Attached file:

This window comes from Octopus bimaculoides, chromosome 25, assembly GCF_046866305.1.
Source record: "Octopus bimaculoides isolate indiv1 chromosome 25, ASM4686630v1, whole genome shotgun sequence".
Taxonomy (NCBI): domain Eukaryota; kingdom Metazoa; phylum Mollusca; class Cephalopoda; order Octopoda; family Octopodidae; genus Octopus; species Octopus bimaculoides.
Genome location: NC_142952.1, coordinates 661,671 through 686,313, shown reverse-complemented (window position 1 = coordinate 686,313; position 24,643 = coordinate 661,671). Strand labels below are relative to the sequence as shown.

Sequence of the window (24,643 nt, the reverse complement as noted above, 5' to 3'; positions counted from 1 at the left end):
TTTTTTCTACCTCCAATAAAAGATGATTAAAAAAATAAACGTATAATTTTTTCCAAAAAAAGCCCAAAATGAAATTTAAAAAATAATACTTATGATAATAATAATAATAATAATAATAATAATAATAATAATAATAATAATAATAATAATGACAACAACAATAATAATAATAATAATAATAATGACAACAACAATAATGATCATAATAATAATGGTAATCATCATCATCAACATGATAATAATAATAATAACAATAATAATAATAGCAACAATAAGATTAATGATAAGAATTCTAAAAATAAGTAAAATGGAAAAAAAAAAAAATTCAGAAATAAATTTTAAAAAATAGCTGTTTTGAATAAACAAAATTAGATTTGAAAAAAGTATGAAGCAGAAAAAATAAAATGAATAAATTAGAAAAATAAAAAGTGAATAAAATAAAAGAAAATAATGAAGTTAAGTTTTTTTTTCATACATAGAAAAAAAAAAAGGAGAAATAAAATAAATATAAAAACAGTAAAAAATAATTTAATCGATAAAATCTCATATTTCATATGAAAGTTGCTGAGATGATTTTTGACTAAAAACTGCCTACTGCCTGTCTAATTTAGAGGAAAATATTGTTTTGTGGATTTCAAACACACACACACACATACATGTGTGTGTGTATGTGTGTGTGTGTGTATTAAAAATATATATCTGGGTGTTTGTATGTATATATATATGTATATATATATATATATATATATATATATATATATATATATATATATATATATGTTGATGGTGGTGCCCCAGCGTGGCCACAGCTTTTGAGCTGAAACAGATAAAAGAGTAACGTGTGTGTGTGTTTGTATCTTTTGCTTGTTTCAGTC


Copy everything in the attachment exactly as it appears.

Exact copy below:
This window comes from Octopus bimaculoides, chromosome 25, assembly GCF_046866305.1.
Source record: "Octopus bimaculoides isolate indiv1 chromosome 25, ASM4686630v1, whole genome shotgun sequence".
Taxonomy (NCBI): domain Eukaryota; kingdom Metazoa; phylum Mollusca; class Cephalopoda; order Octopoda; family Octopodidae; genus Octopus; species Octopus bimaculoides.
Genome location: NC_142952.1, coordinates 661,671 through 686,313, shown reverse-complemented (window position 1 = coordinate 686,313; position 24,643 = coordinate 661,671). Strand labels below are relative to the sequence as shown.

Sequence of the window (24,643 nt, the reverse complement as noted above, 5' to 3'; positions counted from 1 at the left end):
TTTTTTCTACCTCCAATAAAAGATGATTAAAAAAATAAACGTATAATTTTTTCCAAAAAAAGCCCAAAATGAAATTTAAAAAATAATACTTATGATAATAATAATAATAATAATAATAATAATAATAATAATAATAATAATAATAATAATGACAACAACAATAATAATAATAATAATAATAATGACAACAACAATAATGATCATAATAATAATGGTAATCATCATCATCAACATGATAATAATAATAATAACAATAATAATAATAGCAACAATAAGATTAATGATAAGAATTCTAAAAATAAGTAAAATGGAAAAAAAAAAAAATTCAGAAATAAATTTTAAAAAATAGCTGTTTTGAATAAACAAAATTAGATTTGAAAAAAGTATGAAGCAGAAAAAATAAAATGAATAAATTAGAAAAATAAAAAGTGAATAAAATAAAAGAAAATAATGAAGTTAAGTTTTTTTTTCATACATAGAAAAAAAAAAAGGAGAAATAAAATAAATATAAAAACAGTAAAAAATAATTTAATCGATAAAATCTCATATTTCATATGAAAGTTGCTGAGATGATTTTTGACTAAAAACTGCCTACTGCCTGTCTAATTTAGAGGAAAATATTGTTTTGTGGATTTCAAACACACACACACACATACATGTGTGTGTGTATGTGTGTGTGTGTGTATTAAAAATATATATCTGGGTGTTTGTATGTATATATATATGTATATATATATATATATATATATATATATATATATATATATATATATATATATGTTGATGGTGGTGCCCCAGCGTGGCCACAGCTTTTGAGCTGAAACAGATAAAAGAGTAACGTGTGTGTGTGTTTGTATCTTTTGCTTGTTTCAGTC